ADHD Family Support

Laurie Duplar

Managing Siblings

A Note from ImpactADHD: We all know that siblings of kids with ADHD can get the short end of our attention. We want to do something about it, but are usually aren’t sure where to start. Laurie does a great job of breaking it down to simple steps — when its important to take action, and how. As “May Madness” creeps in, and you go from dance recital to choral concert, remember that all your kids deserve your attention. But have no fear — you can handle it!

As a parent, you spend lots of time worrying and planning. You want to give your children what they need. You want your children to be happy and successful, whatever that means to each of them.

When you are the parent of a child with ADHD, your worry and concern for that child often ends up being your central focus. It affects everyone in the family, including their non-ADHD siblings.

Creating a healthy family means we, as parents, must consider everyone’s needs.

If you have more than one child at home, you probably want to support your non-ADHD child(ren), but you don’t know how. Keep it simple. Sometimes it doesn’t take much for your non-ADHD child to feel acknowledged.

What does ADHD family support look like? Here are some tips:

  • Watch for power struggles. Conflict is normal with kids, but when it gets intense, it can challenge their sense of safety and self-esteem. Every child has a right to feel safe in his/her own home. Set rules in your house about what behaviors are “ok.”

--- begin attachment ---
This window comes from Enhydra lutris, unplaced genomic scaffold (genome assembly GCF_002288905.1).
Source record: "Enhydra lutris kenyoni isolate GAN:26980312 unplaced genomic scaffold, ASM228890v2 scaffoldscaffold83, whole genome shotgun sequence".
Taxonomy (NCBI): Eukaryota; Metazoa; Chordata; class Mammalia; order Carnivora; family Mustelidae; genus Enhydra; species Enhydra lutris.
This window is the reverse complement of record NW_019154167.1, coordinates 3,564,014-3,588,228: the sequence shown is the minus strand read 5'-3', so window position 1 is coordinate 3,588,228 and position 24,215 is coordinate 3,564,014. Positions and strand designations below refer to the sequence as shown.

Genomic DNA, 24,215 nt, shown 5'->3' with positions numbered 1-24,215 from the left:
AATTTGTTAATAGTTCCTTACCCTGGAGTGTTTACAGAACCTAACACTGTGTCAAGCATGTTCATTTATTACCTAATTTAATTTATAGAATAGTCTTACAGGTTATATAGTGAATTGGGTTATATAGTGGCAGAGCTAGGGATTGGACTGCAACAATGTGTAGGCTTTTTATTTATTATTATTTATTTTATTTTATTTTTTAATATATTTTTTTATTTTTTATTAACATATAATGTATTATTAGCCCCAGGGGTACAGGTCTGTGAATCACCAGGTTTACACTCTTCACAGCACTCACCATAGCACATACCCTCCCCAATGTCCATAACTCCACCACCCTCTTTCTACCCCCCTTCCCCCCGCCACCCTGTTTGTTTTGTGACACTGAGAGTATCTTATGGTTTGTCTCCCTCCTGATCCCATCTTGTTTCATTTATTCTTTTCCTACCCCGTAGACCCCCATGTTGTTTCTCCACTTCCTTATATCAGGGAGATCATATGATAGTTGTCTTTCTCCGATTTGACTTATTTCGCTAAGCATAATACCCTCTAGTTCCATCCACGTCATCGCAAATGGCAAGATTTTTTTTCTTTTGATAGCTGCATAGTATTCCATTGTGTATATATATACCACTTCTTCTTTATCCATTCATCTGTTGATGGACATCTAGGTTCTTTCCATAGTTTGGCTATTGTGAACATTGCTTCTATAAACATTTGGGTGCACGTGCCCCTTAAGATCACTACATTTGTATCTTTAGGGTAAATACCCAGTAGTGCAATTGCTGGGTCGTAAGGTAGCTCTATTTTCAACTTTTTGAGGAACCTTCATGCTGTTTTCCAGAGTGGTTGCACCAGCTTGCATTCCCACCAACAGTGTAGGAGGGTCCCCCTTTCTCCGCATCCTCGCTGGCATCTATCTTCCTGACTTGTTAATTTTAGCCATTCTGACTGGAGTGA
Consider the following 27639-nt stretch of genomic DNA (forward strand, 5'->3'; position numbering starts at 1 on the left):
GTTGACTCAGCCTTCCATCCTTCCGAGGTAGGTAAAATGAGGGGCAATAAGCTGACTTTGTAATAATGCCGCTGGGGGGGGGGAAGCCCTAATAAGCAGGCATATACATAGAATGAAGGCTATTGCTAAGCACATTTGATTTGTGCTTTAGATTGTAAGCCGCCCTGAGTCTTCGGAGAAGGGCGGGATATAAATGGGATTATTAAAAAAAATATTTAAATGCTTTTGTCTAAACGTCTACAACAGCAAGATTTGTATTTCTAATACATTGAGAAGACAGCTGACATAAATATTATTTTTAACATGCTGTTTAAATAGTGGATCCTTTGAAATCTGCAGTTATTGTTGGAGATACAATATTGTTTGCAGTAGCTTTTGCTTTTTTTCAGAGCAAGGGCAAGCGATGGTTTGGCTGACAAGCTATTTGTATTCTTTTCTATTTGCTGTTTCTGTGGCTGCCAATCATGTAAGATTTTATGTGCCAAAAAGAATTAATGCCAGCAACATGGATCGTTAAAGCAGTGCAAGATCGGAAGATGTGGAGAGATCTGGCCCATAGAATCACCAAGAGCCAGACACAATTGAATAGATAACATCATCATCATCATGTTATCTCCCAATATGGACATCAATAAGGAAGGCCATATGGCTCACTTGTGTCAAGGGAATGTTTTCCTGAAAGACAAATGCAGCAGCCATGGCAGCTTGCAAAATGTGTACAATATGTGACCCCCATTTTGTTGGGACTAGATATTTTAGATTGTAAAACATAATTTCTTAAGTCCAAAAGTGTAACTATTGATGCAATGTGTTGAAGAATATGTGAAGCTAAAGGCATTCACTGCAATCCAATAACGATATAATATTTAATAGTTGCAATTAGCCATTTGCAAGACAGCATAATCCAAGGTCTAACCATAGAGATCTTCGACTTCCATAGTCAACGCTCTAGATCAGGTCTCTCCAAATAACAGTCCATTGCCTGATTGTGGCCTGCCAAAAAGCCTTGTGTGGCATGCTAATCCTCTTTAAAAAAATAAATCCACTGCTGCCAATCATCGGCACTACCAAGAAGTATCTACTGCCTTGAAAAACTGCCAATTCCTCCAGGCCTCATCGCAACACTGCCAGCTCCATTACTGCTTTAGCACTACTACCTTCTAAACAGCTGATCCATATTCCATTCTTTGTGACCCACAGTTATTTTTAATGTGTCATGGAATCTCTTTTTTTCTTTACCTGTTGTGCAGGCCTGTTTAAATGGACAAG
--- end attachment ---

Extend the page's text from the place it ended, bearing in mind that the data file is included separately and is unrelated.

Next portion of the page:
• Don’t ask them to be responsible. It is exhausting to parent an ADHD child, and tempting to ask our kids to take over. It is not fair to expect your other child to be responsible for your ADHD child.
  • Know your ADHD child’s limits. If you know that your son cannot sit still through his sister’s ballet class, try to hire a babysitter or bring along toys or games to help him stay quiet. When your child with does interrupt, return to the activity with the other child(ren) as soon as possible.
  • Listen and act. When one of your children reports aggressive behavior (verbal or physical), take action. Having ADHD is not an excuse for being mean. Many kids do not manage conflict well, and sometimes they can’t handle it themselves. Get involved before it becomes a problem.
  • Focus on your non-ADHD child(ren). Make the effort to spend time and appreciate all your kids. Have special one-on-one time with them that doesn’t involve talking about ADHD or their siblings. Focus on what your children love, and who they are. It is easy to focus all your attention on meeting the needs of your child with ADHD. A once a week “date” can go a long way to helping each child feel loved and supported.
  • Siblings are important to your ADHD child. It’s important to work with all of your children, teaching them to learn and grow together. After all, their relationships are likely to last longer than yours.

These tips and other strategies can be found in 365 Ways to Succeed with ADHD.

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